The COVID-19 pandemic shined a spotlight on the shortcomings within the country’s social safety net— especially in the case of food security. The drastic rise in unemployment, lost access to school meals, and volatile food supply chains all contributed to food insecurity rates doubling among all households from February 2020 to May 2020. Even worse, food insecurity among households with children tripled in the same period.

While many Americans became aware of the country’s food insecurity issues in the past year, the phenomenon was not new. Even in 2019—before the pandemic and after years of steadily declining food insecurity rates—10.5% of U.S. households still faced food insecurity. This rate was highest among households with incomes below the poverty line (34.9%) and single-mother households (28.7%). Latino or Hispanic and Black households experienced food insecurity rates of 15.6% and 19.1%, respectively—disproportionately higher than white households (7.9%).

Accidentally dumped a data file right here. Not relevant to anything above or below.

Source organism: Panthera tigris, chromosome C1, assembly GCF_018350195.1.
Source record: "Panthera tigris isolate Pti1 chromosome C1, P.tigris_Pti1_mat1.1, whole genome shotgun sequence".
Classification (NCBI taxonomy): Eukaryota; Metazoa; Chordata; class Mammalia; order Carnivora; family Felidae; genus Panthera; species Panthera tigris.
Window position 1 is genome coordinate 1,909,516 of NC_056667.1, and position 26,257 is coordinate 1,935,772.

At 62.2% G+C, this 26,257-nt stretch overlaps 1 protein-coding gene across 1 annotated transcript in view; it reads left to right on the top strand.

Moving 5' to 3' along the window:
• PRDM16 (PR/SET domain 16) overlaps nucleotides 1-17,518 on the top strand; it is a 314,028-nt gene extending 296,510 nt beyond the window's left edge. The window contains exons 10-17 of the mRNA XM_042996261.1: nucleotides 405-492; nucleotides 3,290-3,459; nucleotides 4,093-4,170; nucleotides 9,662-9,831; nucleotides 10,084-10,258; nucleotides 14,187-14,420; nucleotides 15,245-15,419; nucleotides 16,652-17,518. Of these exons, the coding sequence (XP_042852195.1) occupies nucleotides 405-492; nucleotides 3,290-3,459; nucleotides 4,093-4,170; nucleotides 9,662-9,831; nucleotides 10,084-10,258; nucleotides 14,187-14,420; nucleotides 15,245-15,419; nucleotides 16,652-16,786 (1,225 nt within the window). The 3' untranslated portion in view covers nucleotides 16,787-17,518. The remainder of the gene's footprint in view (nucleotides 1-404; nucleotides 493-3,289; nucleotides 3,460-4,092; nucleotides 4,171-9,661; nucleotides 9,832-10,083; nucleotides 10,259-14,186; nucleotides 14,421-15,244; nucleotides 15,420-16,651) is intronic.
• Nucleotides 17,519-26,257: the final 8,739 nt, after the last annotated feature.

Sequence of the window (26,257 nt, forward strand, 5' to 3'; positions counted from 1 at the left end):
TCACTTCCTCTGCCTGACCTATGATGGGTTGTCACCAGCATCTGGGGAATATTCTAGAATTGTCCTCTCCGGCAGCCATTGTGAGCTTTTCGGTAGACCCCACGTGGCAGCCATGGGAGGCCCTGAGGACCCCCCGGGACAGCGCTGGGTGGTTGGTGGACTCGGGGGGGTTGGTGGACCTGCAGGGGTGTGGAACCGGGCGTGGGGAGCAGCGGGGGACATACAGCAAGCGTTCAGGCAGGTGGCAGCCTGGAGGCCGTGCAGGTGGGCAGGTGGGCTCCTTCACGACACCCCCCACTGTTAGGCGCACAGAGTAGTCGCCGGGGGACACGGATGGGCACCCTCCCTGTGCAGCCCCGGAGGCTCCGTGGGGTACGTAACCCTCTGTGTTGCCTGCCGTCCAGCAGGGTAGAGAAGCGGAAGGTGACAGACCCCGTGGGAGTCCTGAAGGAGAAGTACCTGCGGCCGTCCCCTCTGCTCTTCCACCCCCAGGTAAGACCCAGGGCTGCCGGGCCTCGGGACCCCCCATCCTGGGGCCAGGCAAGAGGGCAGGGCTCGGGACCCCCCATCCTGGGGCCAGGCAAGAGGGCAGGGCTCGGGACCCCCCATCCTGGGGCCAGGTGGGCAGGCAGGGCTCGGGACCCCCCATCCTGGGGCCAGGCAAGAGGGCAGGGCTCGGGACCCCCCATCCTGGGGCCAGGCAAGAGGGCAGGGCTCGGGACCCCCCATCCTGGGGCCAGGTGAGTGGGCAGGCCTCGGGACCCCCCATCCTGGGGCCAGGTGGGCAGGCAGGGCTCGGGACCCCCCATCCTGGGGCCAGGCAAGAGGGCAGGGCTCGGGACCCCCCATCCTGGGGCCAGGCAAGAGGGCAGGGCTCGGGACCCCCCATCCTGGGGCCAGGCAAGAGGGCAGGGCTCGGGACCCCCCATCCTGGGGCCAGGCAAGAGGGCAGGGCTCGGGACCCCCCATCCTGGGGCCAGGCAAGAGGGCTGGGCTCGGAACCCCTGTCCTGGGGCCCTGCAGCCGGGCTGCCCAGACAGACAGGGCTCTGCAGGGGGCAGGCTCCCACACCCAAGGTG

Why, even outside of economic crisis, do over one in 10 families still face food insecurity?

For decades, academics, advocates, and policymakers pointed to unequal geographic access to food as the problem. This geographic focus eventually gave rise to the concept of the “food desert”—a shorthand description for how a lack of fresh food retailers can predispose neighborhood residents to food insecurity. The concept resonated with the media and practitioners, giving rise to new indices and a push to bring fresh food directly to underserved neighborhoods.

However, there are structural issues with the food desert concept. For one, most people shop beyond their neighborhood for food. Food deserts also don’t consider digital delivery services, which reduce the relative importance of one’s physical location. But maybe more importantly, the food desert narrative doesn’t address the primary factor driving food insecurity: financial insecurity.

Read the full article about food deserts by Caroline George and Adie Tomer at Brookings.